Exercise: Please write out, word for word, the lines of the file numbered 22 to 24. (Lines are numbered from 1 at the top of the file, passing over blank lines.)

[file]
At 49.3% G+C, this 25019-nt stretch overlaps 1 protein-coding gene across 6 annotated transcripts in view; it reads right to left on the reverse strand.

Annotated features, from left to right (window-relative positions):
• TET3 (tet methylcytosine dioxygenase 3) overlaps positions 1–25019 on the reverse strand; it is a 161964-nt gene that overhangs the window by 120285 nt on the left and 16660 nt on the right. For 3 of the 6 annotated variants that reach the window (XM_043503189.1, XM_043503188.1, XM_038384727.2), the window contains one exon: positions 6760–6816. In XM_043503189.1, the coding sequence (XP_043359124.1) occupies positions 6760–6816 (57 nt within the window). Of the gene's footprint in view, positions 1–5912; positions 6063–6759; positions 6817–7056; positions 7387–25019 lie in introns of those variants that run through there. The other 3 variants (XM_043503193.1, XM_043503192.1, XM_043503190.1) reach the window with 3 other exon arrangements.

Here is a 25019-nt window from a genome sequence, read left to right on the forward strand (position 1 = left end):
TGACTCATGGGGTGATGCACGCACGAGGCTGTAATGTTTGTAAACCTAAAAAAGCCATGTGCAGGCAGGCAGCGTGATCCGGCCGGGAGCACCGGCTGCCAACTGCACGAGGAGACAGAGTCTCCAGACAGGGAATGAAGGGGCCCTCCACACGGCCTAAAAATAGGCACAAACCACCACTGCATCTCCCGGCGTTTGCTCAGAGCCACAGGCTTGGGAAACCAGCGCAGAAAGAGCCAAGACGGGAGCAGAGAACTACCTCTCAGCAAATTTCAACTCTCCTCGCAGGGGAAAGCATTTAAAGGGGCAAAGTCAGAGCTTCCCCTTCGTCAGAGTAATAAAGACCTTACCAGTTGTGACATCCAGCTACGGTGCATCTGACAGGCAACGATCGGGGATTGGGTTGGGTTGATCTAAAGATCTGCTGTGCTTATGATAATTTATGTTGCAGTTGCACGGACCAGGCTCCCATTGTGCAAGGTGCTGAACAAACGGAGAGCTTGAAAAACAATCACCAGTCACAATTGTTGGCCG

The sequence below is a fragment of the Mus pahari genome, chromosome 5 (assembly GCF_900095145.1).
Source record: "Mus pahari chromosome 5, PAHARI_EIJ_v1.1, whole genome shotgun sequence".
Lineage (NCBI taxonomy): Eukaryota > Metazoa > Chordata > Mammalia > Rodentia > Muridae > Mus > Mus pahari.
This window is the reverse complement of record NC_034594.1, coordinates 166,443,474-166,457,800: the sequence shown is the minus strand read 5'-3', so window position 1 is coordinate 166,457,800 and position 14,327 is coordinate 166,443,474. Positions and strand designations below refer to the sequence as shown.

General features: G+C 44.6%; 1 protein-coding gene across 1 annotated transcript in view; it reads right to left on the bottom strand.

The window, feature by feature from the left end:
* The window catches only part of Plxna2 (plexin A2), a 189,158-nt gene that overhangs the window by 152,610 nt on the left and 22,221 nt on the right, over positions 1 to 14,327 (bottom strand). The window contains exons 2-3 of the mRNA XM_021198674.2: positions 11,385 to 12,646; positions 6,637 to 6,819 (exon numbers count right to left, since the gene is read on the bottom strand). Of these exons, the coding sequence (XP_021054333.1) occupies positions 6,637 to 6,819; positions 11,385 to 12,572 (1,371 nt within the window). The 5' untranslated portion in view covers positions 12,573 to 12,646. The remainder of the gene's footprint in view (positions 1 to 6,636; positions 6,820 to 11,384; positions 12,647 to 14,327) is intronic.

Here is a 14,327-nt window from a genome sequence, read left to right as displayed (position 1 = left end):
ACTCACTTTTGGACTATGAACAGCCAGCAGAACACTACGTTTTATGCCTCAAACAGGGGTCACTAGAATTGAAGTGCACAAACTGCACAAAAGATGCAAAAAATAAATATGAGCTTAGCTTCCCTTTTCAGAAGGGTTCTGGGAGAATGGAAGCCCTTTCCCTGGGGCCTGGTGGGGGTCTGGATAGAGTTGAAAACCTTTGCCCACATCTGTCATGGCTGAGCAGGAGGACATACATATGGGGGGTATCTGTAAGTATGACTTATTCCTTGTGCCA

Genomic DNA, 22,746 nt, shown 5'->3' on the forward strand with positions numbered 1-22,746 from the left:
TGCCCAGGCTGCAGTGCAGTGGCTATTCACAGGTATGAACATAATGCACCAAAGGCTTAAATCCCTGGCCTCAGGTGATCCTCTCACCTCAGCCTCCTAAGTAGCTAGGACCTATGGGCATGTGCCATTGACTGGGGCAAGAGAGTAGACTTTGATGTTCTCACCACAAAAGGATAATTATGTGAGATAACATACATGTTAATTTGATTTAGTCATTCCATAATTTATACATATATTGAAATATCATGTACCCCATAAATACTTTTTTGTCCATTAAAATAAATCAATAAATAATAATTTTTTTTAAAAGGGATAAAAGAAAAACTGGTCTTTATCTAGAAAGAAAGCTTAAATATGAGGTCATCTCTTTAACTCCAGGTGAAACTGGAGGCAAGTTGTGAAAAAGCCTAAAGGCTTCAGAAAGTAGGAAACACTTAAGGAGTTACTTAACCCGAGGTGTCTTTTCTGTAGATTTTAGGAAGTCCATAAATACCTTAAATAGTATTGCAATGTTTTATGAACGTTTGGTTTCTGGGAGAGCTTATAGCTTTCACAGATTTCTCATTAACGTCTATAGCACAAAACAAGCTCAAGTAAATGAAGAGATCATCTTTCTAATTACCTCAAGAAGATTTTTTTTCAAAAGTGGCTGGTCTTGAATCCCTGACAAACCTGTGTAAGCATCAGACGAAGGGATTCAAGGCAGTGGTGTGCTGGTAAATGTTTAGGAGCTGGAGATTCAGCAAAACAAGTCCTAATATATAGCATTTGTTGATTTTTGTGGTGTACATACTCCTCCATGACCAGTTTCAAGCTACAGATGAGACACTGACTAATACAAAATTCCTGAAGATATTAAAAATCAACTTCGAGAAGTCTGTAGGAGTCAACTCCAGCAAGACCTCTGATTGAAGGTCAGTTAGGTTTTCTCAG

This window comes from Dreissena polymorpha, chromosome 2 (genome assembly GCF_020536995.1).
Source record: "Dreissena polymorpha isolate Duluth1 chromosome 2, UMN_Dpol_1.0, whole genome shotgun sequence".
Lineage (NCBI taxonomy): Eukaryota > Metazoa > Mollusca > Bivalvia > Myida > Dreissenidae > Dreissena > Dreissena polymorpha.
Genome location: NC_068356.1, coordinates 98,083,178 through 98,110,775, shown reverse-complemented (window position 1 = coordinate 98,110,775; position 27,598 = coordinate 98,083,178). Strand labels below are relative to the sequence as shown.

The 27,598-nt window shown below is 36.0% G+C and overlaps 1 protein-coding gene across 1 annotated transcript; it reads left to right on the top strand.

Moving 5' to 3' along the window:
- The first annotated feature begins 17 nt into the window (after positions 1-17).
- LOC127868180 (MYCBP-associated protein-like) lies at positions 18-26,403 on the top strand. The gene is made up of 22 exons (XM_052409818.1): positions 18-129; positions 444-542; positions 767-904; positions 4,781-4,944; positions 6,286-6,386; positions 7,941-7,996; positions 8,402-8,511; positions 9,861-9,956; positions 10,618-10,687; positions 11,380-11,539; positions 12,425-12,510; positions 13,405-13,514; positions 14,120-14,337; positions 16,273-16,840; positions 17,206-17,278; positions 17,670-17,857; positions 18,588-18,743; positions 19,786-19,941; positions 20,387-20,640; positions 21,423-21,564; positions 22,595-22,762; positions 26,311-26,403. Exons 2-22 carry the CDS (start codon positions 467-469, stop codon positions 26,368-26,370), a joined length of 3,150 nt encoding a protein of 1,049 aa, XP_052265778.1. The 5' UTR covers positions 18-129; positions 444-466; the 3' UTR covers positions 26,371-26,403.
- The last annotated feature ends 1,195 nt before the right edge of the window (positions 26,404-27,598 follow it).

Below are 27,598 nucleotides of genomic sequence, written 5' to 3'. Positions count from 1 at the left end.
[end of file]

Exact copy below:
Moving 5' to 3' along the window:
- The first annotated feature begins 17 nt into the window (after positions 1-17).
- LOC127868180 (MYCBP-associated protein-like) lies at positions 18-26,403 on the top strand. The gene is made up of 22 exons (XM_052409818.1): positions 18-129; positions 444-542; positions 767-904; positions 4,781-4,944; positions 6,286-6,386; positions 7,941-7,996; positions 8,402-8,511; positions 9,861-9,956; positions 10,618-10,687; positions 11,380-11,539; positions 12,425-12,510; positions 13,405-13,514; positions 14,120-14,337; positions 16,273-16,840; positions 17,206-17,278; positions 17,670-17,857; positions 18,588-18,743; positions 19,786-19,941; positions 20,387-20,640; positions 21,423-21,564; positions 22,595-22,762; positions 26,311-26,403. Exons 2-22 carry the CDS (start codon positions 467-469, stop codon positions 26,368-26,370), a joined length of 3,150 nt encoding a protein of 1,049 aa, XP_052265778.1. The 5' UTR covers positions 18-129; positions 444-466; the 3' UTR covers positions 26,371-26,403.